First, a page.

They say that an Englishman’s house is his palace. It’s also a disproportionate amount of their net worth, which should make buying shares of companies that build new homes relatively safe bets.
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The prices of UK homes have more than fivefold since 1992. This is significantly higher than in the US, where prices have quadrupled in the past 30 years. Strong growth reflects the power of demand for homes in the UK, especially as the country’s housing stock consists of small, moist Victorian housing.
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Still, some of the country’s biggest builders—Persimone (ticker: PSN.UK), Barrett Developments (BDEV.UK), and Taylor Wimpey (TW.UK)—are included in the FTSE 100.‘s
The worst performers in 2022, all down nearly 50%. With the pound dealing with a massive depreciation against the dollar this year, further declines look even worse.
Yet all three companies are profitable and returning money to shareholders, claiming dividend yields of about 10% or more.
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The reason for the rough ride is rising interest rates. The Bank of England began raising its benchmark from near zero in December to 2.25% today. Economists see it rising to at least 4% before the central bank shuts down gas.
It’s a tough blow for borrowers who have already doubled mortgage rates this year. In the UK, homeowners typically refinance every two to five years—banks offer heavily discounted rates for the first few years of home loans before moving back to higher loans, giving customers relatively frequent- Swap bar deals are encouraged. It was a boon for borrowers between the 2008-09 financial crisis and the previous year.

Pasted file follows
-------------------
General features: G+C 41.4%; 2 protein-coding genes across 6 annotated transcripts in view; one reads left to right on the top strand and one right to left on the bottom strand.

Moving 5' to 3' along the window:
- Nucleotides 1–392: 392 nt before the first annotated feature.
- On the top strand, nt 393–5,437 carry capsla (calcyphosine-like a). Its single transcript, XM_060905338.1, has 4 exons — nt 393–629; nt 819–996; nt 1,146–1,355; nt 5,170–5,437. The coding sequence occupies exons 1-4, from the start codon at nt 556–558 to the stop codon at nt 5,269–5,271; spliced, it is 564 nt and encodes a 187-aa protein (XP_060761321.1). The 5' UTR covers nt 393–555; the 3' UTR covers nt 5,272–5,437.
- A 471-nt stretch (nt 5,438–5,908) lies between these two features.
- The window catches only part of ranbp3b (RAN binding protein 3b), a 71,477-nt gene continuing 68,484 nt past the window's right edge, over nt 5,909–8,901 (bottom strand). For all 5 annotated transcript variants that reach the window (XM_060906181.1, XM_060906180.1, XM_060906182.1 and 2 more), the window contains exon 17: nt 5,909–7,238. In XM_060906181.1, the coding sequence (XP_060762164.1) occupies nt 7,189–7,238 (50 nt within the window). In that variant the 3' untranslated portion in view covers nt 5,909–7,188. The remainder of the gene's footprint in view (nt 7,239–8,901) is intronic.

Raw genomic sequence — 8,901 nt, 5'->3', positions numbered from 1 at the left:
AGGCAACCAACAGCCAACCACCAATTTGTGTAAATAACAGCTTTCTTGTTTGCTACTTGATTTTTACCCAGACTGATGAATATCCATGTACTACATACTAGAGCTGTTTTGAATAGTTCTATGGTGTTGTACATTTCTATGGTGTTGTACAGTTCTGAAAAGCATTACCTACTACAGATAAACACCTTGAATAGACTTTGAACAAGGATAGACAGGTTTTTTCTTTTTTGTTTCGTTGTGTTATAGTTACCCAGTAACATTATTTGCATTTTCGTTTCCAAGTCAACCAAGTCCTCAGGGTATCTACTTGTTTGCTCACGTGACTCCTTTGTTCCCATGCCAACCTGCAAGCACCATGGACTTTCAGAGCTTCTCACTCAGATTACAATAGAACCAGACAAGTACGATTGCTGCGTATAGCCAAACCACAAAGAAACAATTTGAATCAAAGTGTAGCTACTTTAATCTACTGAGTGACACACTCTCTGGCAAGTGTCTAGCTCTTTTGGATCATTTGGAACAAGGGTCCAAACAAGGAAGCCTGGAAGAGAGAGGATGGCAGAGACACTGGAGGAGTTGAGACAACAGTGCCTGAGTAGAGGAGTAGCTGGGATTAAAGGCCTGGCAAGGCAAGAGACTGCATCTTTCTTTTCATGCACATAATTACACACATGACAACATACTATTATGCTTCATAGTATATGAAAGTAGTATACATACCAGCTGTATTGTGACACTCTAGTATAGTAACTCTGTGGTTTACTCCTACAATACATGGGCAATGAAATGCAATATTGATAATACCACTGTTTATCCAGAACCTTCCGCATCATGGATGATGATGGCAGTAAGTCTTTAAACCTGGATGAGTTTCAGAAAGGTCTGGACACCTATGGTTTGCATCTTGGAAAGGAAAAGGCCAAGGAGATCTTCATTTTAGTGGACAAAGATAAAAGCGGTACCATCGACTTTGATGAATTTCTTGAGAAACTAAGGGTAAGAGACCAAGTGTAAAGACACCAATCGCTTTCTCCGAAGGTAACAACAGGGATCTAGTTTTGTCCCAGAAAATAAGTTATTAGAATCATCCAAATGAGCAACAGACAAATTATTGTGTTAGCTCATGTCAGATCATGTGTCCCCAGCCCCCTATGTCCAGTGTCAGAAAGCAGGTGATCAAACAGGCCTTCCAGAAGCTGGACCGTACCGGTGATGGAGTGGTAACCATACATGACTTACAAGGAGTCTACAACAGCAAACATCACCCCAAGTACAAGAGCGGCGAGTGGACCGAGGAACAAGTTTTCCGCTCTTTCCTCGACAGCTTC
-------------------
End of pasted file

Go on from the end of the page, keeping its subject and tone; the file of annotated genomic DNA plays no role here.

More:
There was a sudden turnaround this year. On 23 September, the new government under Prime Minister Liz Truss inadvertently replaced the pound with UK stocks and bonds, by unveiling a new budget that included tax cuts. This was a bid to spur growth that the markets did not find credible. As the turmoil unfolded, home newspaper headlines focused on mortgage lenders pulling products and raising rates at jaw-dropping pace, further hurting home-builder stocks.
The market value of the persimmon is 4.2 billion pounds sterling ($4.8 billion). It receives 5.9 times this year’s expected earnings and trades at a 10% premium to its peers. Shares have fallen 56% this year to £12.71. It boasts a dividend yield of 18.1% and has a Buy rating from eight out of 14 analysts on FactSet.
With a market cap of £3.3 billion, Barratt Developments receives 5 times this year’s earnings and is valued in line with peers. Shares have fallen 53% this year to £3.55. Eight out of 13 FactSet analysts rate it a buy, and its dividend yield is 10.4%.
Taylor Wimpey, with a market cap of £3.2 billion, trades at 5.2 times forward earnings, in line with its competitors. Shares have fallen 46% this year to £0.94. Its dividend yield is 9.7%, and nine out of 12 analysts rate it a buy on FactSet.
Higher interest rates, rising unemployment, and the prospect of a recession will certainly affect UK home-price growth in the coming year – with some analysts predicting the first annual fall in prices since the financial crisis. But there are some bright spots.
The truss promised to loosen planning laws to speed up new housing development. One of the tax deductions was on stamp duty, a levy paid by buyers in domestic transactions. The truce previously capped household energy bills, which should make it easier to make mortgage payments with inflation running in the double digits.
UK home builders may not be out of the woods just yet. But it is also conceivable that the prospects will improve dramatically in the near future.